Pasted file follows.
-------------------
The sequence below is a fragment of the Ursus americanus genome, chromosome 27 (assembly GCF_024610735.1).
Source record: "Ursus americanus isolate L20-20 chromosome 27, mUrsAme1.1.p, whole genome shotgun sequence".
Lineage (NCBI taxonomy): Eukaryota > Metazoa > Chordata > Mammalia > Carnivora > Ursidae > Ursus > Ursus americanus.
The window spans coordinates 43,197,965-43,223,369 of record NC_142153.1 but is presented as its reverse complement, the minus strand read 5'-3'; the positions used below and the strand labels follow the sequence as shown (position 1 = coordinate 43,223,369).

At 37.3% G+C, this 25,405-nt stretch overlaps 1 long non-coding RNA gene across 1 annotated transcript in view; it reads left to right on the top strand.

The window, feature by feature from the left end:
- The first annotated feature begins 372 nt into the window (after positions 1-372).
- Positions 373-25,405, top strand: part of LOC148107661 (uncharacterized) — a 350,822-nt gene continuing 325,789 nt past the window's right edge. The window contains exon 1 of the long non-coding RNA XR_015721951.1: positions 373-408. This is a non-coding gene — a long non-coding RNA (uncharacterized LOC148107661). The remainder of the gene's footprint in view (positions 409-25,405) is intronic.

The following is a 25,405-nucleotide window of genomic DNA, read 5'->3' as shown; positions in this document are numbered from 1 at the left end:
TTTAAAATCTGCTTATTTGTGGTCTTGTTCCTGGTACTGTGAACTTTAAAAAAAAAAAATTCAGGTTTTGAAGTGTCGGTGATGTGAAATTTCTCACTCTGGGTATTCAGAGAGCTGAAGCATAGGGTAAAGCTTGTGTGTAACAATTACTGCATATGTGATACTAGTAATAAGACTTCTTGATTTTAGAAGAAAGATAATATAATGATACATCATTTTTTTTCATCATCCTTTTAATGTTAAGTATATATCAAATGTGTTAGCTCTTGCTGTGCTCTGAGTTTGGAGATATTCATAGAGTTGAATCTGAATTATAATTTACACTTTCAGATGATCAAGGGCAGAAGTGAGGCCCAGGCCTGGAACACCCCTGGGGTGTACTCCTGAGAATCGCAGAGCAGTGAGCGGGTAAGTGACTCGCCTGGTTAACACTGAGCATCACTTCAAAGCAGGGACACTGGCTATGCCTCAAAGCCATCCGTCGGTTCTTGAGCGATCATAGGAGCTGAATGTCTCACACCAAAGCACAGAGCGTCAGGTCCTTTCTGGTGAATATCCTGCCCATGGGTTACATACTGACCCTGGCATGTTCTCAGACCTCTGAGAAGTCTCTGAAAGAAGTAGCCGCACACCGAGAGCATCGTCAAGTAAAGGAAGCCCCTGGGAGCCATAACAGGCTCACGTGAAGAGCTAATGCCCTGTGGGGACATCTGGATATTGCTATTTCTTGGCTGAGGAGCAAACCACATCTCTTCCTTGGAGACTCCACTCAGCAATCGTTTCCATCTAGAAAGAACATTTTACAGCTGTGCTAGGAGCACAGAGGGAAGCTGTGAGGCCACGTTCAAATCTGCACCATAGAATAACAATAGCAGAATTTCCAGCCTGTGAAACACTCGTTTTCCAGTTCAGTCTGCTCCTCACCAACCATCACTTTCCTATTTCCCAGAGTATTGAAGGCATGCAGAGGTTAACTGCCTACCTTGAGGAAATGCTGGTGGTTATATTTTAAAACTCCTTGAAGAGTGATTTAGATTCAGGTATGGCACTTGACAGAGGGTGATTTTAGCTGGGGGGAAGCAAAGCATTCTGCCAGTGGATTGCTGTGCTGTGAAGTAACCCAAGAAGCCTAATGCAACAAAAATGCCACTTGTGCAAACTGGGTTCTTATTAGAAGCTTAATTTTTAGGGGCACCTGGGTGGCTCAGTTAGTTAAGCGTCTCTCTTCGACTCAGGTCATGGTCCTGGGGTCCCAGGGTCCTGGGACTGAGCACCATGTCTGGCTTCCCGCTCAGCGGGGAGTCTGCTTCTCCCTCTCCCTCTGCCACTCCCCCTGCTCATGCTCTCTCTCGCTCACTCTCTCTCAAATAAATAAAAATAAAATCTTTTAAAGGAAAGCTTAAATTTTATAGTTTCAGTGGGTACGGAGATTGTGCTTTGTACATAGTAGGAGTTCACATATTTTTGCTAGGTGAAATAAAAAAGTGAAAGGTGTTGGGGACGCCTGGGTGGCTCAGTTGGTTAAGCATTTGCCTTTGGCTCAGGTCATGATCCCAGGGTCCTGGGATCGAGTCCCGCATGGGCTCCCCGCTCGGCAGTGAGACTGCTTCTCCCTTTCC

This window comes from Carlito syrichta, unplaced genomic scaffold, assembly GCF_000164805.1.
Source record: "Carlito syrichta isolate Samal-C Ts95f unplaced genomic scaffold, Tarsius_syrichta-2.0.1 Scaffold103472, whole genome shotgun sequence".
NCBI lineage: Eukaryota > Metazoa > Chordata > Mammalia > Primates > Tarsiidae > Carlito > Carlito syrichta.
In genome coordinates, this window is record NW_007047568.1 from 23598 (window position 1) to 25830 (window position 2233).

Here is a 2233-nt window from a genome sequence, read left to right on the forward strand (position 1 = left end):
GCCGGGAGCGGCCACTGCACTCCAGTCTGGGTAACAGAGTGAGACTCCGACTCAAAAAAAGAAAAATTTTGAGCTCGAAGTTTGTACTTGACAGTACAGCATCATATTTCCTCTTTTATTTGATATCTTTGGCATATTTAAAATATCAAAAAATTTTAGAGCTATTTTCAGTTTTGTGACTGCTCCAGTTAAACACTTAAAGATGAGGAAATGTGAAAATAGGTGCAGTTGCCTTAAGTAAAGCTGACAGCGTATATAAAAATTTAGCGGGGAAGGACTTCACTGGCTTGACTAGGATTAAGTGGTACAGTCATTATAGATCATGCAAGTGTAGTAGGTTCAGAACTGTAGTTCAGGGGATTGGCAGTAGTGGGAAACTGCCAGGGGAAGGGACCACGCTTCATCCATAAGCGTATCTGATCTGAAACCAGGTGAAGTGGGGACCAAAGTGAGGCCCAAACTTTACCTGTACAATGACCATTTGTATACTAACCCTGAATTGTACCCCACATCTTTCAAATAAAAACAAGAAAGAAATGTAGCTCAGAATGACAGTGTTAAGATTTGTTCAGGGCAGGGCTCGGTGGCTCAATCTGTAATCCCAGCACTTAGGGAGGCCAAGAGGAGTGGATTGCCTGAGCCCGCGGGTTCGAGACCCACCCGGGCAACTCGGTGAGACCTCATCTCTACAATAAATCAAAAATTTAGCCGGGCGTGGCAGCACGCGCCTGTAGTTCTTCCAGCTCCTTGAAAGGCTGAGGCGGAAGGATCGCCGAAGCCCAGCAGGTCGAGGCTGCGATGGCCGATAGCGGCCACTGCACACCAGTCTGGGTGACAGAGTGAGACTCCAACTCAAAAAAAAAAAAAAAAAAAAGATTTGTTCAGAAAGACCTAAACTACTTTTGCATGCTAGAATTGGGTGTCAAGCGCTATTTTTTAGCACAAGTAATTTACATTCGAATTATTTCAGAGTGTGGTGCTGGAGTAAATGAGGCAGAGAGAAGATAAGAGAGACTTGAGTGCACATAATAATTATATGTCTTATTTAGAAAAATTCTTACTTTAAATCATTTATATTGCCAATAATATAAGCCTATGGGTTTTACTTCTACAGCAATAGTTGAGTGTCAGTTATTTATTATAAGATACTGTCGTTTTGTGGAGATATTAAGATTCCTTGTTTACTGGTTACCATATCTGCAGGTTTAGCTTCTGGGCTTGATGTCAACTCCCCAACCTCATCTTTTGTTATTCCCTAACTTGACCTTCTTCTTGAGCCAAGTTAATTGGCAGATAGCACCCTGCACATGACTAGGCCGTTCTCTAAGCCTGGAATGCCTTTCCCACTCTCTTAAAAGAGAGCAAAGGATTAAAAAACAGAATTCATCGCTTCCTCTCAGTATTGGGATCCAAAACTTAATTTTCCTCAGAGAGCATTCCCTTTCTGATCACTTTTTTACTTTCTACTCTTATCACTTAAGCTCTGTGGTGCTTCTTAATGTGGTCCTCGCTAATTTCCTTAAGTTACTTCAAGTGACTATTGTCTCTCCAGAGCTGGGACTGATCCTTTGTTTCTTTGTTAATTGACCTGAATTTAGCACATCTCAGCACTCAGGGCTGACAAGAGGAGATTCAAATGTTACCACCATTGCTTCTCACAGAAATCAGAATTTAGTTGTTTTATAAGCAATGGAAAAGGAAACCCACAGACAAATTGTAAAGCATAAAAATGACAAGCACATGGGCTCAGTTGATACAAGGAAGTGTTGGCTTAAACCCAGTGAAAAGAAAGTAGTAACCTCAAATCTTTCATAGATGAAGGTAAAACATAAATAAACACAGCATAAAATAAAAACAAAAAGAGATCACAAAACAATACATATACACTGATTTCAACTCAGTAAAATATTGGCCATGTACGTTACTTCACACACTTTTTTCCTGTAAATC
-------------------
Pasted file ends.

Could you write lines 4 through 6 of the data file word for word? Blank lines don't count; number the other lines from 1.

The window spans coordinates 43,197,965-43,223,369 of record NC_142153.1 but is presented as its reverse complement, the minus strand read 5'-3'; the positions used below and the strand labels follow the sequence as shown (position 1 = coordinate 43,223,369).

At 37.3% G+C, this 25,405-nt stretch overlaps 1 long non-coding RNA gene across 1 annotated transcript in view; it reads left to right on the top strand.

The window, feature by feature from the left end: